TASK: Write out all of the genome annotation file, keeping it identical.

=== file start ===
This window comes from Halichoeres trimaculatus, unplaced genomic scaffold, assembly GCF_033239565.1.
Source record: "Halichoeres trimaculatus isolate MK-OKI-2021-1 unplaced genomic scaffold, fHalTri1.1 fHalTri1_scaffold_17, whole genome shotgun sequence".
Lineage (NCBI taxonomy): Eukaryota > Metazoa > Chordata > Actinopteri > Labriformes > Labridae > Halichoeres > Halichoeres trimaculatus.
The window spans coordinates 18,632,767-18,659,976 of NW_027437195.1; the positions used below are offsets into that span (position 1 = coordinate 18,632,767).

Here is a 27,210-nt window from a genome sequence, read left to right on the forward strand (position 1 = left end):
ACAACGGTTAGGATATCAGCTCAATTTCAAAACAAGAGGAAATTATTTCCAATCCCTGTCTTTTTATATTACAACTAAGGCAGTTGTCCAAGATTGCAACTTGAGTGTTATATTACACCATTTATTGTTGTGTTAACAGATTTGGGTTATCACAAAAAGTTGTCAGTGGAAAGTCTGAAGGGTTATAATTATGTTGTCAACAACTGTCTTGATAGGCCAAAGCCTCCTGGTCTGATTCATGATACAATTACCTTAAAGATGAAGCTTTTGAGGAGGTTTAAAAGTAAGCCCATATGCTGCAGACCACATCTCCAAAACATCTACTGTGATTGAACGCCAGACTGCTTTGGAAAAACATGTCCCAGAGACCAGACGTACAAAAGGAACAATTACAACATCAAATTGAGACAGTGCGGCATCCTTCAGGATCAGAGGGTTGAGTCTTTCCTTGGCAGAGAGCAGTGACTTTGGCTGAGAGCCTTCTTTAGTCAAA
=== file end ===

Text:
This window comes from Halichoeres trimaculatus, unplaced genomic scaffold, assembly GCF_033239565.1.
Source record: "Halichoeres trimaculatus isolate MK-OKI-2021-1 unplaced genomic scaffold, fHalTri1.1 fHalTri1_scaffold_17, whole genome shotgun sequence".
Lineage (NCBI taxonomy): Eukaryota > Metazoa > Chordata > Actinopteri > Labriformes > Labridae > Halichoeres > Halichoeres trimaculatus.
The window spans coordinates 18,632,767-18,659,976 of NW_027437195.1; the positions used below are offsets into that span (position 1 = coordinate 18,632,767).

Here is a 27,210-nt window from a genome sequence, read left to right on the forward strand (position 1 = left end):
ACAACGGTTAGGATATCAGCTCAATTTCAAAACAAGAGGAAATTATTTCCAATCCCTGTCTTTTTATATTACAACTAAGGCAGTTGTCCAAGATTGCAACTTGAGTGTTATATTACACCATTTATTGTTGTGTTAACAGATTTGGGTTATCACAAAAAGTTGTCAGTGGAAAGTCTGAAGGGTTATAATTATGTTGTCAACAACTGTCTTGATAGGCCAAAGCCTCCTGGTCTGATTCATGATACAATTACCTTAAAGATGAAGCTTTTGAGGAGGTTTAAAAGTAAGCCCATATGCTGCAGACCACATCTCCAAAACATCTACTGTGATTGAACGCCAGACTGCTTTGGAAAAACATGTCCCAGAGACCAGACGTACAAAAGGAACAATTACAACATCAAATTGAGACAGTGCGGCATCCTTCAGGATCAGAGGGTTGAGTCTTTCCTTGGCAGAGAGCAGTGACTTTGGCTGAGAGCCTTCTTTAGTCAAA